Looking to expand your golf gear to some high quality irons for beginners to intermediate golfers? Let our editors help you expand from your beginner golf club set to some better irons.
Check out our editors’ top picks for the best golf irons for the money, if you need some help adding some new irons to your bag.
Anatomy of a Golf Iron
We begin your education with basics: iron clubs are used to propel a golf ball forward to accomplish drives that range from the tee on short holes, and from fairways and roughs as players pursue the shortest number of strokes to win. Irons are typically used to extract balls from a variety of hazards that include bunkers and water. You can differentiate irons from woods by their large, flat and angled head style, as well as scored grooves etched into metal heads during the fabrication process.
Often referred to as “the most common type of club in a set,” irons are necessary to survive even a casual recreational round of golf, so when you start purchasing equipment, if you buy an entire set, you’ll find between seven and 11 irons in the mix and every iron is inscribed with a number that identifies the head size.
Additionally, a complete library of golf irons will always include wedges that come in varying sizes and have different purposes, depending up the shape, weight and size. Deciphering the numbers stamped on irons may be confusing at first, but once your instincts kick in, you’ll understand the differences between numbers one through 10 that determine the “angle of loft” you can expect when choosing one over another.
The irons with the highest loft ratios are wedges, and you won’t find any numbers embellished on them because they’re differentiated by letters instead. Count on using a variety of irons once you’ve found your footing on the course and especially once you master utility shots that require an extra measure of finesse to achieve that short distance or high angle shot.
Types of Golf Irons
While it may take a little time for you to figure out all of those numbers and letters, you’ll have no trouble remembering the types of irons on the market because there are only two of them: Forged and cast iron. Forged irons are the stuff of which history is made, because the process of producing a forged iron club head is very much like the process village blacksmiths followed to make iron tools in the past.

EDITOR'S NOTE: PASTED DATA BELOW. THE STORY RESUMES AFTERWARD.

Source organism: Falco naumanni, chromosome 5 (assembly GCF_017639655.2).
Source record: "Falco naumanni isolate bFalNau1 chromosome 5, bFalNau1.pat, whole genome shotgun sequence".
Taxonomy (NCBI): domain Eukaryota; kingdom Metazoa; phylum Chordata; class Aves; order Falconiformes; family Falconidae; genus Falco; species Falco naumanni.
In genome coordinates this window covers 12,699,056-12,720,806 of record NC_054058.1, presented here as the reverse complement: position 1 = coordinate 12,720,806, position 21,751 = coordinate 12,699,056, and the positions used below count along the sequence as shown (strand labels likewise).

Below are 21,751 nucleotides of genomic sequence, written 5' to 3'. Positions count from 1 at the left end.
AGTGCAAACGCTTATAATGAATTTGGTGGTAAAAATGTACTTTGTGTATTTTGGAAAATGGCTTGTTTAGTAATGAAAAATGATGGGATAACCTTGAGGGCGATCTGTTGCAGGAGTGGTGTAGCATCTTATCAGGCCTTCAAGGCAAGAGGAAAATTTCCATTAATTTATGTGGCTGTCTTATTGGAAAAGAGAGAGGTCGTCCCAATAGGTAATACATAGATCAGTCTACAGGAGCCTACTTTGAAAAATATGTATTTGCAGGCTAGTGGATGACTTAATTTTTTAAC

The process of manufacturing a forged iron head involves shaping molten iron into a rudimentary form, with our without a mould, that resembles the shape of an iron, and then refining the club head using milling, grinding and polishing steps. If fabricated properly, the one-piece head features a sweet spot that makes the iron unique, but it’s the hand-crafted attention to detail that can hype the prices on these irons.
On the other hand, cast iron clubs require a less laborious manufacturing process. When molten metal is poured into the mould, there are relatively few refinements that must be made to produce a near-perfect head right out of the mould. Since the milling and grinding steps are no longer required, cast iron heads don’t cost as much, because the labor-intensive factor has been removed from the equation.
Manufacturers can produce more exotic head designs using the direct-to-mould process, and in fact this methodology has resulted in a change in raw materials used to craft golf irons. During the smelting process, an amalgam of metals may be used and those metals are often cheaper. Add faster construction and uniform designs right out of the mould and it’s easy to see why these types of heads can be more affordable.
Does Design Matter?
Think carefully about that question before you answer, because the correct response is “You bet!” Every iron manufactured—whether it’s fabricated of forged or cast iron—has a specific purpose. Some are suited to veteran players and feature compact striking areas, thin top lines and slim faces. These types of heads are usually referred to as “blade irons” because they give seasoned duffers even-weight distribution across the head plus a center sweet spot ideally suited to advanced players who can practically navigate fairways blindfolded!
On the other hand, there’s a class of irons known as “cavity back” designs and they have nothing to do with your dentist. Look carefully at a cavity back iron and you’ll spot a signature recess at the back of the head. You might feel the concentration of weight along the head’s perimeter, too.
What purpose does the cavity back head serve? It allows golfers to control the ball (known as inertia) so precisely, it won’t over-run the intended landing spot. There are more advantages to using an iron that’s manufactured with this design: golfers taking off-center shots with a cavity back iron can expect straighter shots that span longer ranges, and isn’t that the ultimate dream of every golfer?
Two’s Company, But Nine’s A Set!
Having already mentioned that standard golf club sets include 14 different clubs, that doesn’t mean you’ll get your full complement of irons when you invest in a basic collection. Typically, irons are included in standard sets but you can’t always control which “numbers” are included.